If you have an excess of fleet sitting idle, you're going to sell off that fleet. Let me approach this from a few different angles. I believe the industry will eventually become more supply and demand based than it currently is.

The worst shock we've experienced was in 2008-2009. For instance, my business lost 60% of our revenue in 12 months. It was a terrible time. All rental companies drastically reduced their rates to whatever it took to get the equipment out on a job site. Sunbelt, for example, rented a track loader for $90 for the weekend, including delivery and pickup. The cost of delivery and pickup alone was more than $90. It was an insane period.

Supply was high, demand was low, and prices plummeted. What was unique about that time, and something we haven't seen since and likely won't see often, is that used equipment values also dropped significantly. This was due to a depression in the construction industry, with many companies going out of business. The supply of used and rental equipment was so high that it devastated both markets.

Normally, a rental company, including us, would sell the used equipment, decreasing our own supply to manage the situation. But that wasn't possible at that time. We weren't going to give it away for the used values. The only option was to hold onto it and try to make some money from it.

Why can't that situation occur again?

It's uncommon. For instance, during the dot-com bust or even throughout most of Covid, we didn't experience the same constraints. This is largely because we currently have many tailwinds in the industry. Uncertainty, for example, is good for rental. When contractors are unsure about the state of job sites in six or 12 months, or what their pipeline looks like, they are more likely to rent than buy.

Higher interest rates, increased complexity of equipment, and other factors encourage customers to rent rather than buy. A decade ago, a worker who had experience with cars could likely diagnose a problem with a skid steer loader. Now, you need a computer just to change a spark plug. These tailwinds have supported the industry through peaks and troughs. As long as there isn't a severe shock to the system and used equipment values don't vanish simultaneously, rental companies are likely to adapt to the demands and relocate their equipment, especially the larger rental companies.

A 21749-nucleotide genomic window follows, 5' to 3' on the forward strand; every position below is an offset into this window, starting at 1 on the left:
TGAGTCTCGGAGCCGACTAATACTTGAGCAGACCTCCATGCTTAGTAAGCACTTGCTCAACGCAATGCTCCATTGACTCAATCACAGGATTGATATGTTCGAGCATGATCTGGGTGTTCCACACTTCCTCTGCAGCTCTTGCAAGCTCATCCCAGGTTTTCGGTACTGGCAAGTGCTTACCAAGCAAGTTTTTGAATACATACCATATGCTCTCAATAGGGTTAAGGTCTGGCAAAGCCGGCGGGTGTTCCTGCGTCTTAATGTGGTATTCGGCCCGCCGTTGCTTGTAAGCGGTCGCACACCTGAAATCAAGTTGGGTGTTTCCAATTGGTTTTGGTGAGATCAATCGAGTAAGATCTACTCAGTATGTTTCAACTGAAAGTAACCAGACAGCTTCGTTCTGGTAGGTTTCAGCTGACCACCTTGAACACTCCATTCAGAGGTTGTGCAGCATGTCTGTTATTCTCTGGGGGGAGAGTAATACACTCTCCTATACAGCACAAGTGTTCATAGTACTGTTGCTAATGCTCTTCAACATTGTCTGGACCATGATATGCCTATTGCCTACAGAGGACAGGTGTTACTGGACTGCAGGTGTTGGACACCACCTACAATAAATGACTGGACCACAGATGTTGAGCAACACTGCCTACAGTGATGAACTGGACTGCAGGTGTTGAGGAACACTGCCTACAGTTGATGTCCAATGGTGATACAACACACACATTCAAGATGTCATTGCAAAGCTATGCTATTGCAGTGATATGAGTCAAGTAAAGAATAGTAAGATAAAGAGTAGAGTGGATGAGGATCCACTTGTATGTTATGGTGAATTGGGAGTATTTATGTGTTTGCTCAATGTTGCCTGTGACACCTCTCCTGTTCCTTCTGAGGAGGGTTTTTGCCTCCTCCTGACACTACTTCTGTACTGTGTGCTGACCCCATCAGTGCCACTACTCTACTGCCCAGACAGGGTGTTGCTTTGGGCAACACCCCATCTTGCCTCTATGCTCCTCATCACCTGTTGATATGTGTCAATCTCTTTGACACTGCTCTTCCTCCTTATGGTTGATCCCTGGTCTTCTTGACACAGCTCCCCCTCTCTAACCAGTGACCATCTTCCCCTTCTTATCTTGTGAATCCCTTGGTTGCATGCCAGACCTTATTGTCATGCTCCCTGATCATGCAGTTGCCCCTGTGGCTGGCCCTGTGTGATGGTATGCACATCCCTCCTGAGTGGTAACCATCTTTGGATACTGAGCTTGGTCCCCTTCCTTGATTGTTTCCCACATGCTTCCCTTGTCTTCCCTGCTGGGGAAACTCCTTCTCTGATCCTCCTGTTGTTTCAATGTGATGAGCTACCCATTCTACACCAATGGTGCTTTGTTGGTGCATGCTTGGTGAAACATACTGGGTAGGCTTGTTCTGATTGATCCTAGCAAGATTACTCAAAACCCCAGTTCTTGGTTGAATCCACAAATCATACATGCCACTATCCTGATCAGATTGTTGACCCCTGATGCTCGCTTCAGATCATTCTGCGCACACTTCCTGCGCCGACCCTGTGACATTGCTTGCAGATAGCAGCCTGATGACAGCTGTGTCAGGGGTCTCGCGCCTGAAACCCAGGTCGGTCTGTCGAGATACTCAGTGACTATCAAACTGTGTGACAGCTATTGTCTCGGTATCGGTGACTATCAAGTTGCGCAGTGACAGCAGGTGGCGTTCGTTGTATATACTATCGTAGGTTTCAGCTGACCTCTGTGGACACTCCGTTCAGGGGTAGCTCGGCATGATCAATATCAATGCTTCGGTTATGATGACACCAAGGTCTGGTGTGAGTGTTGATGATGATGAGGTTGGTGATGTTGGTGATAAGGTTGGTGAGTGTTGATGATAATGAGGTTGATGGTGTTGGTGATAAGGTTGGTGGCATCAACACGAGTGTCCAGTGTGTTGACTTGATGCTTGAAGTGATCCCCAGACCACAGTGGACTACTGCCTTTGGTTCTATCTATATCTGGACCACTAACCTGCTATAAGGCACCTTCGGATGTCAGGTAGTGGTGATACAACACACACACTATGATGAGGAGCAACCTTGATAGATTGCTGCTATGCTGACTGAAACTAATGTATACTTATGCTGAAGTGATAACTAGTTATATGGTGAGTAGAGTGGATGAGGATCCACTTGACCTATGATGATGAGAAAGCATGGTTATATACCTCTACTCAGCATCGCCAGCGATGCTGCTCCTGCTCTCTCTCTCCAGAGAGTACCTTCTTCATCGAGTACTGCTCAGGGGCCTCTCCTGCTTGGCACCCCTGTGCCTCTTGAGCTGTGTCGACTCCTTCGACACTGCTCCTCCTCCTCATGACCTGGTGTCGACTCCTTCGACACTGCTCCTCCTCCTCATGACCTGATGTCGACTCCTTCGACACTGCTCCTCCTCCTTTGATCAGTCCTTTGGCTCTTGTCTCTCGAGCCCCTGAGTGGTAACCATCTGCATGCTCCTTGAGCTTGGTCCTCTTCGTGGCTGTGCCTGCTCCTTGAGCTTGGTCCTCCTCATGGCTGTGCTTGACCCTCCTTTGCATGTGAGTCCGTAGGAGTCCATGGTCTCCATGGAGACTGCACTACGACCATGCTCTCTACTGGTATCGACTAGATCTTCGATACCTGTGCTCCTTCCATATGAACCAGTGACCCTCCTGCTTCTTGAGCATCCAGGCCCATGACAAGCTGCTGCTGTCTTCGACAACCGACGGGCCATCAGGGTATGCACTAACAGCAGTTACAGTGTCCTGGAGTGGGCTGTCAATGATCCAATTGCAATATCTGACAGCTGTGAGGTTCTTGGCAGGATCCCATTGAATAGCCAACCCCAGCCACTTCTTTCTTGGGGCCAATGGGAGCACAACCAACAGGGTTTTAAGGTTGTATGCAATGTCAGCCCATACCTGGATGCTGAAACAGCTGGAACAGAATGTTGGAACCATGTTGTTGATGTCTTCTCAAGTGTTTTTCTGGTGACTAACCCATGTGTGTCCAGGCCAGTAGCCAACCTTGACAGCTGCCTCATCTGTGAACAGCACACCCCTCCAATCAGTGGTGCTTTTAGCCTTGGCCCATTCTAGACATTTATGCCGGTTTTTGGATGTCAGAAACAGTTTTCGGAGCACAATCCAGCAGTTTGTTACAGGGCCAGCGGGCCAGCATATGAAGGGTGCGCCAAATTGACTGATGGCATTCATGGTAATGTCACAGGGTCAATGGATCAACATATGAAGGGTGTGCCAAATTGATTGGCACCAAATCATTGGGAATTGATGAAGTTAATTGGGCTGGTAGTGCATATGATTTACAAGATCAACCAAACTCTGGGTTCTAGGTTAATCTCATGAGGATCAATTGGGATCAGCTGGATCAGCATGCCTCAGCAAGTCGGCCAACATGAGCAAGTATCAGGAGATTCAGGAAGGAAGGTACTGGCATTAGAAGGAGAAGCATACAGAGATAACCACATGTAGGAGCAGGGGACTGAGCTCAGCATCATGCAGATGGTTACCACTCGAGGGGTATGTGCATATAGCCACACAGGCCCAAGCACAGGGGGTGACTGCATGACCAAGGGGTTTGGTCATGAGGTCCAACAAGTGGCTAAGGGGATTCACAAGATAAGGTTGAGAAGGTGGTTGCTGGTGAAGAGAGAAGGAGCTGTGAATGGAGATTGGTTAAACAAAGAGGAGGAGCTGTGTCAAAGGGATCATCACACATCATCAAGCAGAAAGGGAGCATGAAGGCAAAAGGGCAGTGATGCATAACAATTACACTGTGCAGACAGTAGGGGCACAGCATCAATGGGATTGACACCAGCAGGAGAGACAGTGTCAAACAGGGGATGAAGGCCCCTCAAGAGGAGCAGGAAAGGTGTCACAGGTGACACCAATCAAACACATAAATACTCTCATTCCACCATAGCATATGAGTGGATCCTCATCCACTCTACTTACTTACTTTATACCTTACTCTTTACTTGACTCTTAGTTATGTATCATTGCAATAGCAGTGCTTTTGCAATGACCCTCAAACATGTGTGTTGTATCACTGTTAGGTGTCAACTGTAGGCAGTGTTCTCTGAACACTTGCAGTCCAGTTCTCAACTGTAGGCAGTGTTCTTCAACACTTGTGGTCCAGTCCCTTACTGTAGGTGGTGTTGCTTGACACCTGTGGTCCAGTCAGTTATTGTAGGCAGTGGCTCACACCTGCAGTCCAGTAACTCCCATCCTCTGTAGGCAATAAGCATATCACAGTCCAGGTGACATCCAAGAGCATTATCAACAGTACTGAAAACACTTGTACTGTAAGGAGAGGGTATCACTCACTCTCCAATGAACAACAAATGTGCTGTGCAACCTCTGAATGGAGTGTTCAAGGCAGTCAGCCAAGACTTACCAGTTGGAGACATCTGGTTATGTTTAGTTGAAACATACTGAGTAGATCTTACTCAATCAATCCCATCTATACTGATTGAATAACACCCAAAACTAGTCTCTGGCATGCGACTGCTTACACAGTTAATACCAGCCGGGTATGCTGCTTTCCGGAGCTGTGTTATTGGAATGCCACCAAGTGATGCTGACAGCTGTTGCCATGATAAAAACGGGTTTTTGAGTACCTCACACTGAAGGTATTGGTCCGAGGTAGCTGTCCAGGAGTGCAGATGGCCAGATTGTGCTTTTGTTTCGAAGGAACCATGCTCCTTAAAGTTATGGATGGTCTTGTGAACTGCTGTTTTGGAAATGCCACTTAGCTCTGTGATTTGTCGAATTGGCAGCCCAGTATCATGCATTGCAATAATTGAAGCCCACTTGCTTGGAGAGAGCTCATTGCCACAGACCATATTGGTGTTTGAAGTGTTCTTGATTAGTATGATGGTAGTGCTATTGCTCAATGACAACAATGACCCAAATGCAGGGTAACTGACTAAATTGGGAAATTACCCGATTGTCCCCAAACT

For instance, if the oil and gas industry in Canada is underperforming, these companies will move their fleet from Canada to Texas or South Florida. They adjust their fleet to meet demand. And demand continues to rise, as does rental penetration. We might max out at some point, but for now, it continues to increase.

There was a unique case where demand dropped drastically in a very specific market that I think you'll find interesting, and it's the production and movie industry. So we had that huge strike here in the US. I live across the street from the largest studio in the United States that does all the Marvel movies and stuff. There is a Herc rental location inside the movie studio that is for the movie studio. All they do is production rentals. They have the same things in LA and Toronto, some of the major movie areas. When the writer strike and actor strike happened, the rental business for the movie industry disappeared; there just was no business, there was no need for equipment. But it was unique in that it also didn't make sense to defleet the equipment or ship it anywhere else because on some level it's specialty. It's painted black so that you can cut it out of movies easily. And it also, at any point in time was going to pick back up. So it was this blip in demand where you had this store, which is going to be great again in three months, one month, 30 days whenever the strike ends.

This temporary decrease in demand did affect pricing in the areas around those production locations. I remember contacting some colleagues about the surplus Herc equipment, and they said there was nothing they could do. They didn't want to sell the equipment because they would need it any day, and they didn't want to ship it out of the area for the same reason.

That's quite a niche situation. Let's consider the Great Financial Crisis as an anomaly. There will likely be a recession-like event in the next 10 to 20 years, although it might not be as severe since it was so closely tied to construction. If we experience half the impact of 2008, how do you think prices would look in a core construction downturn?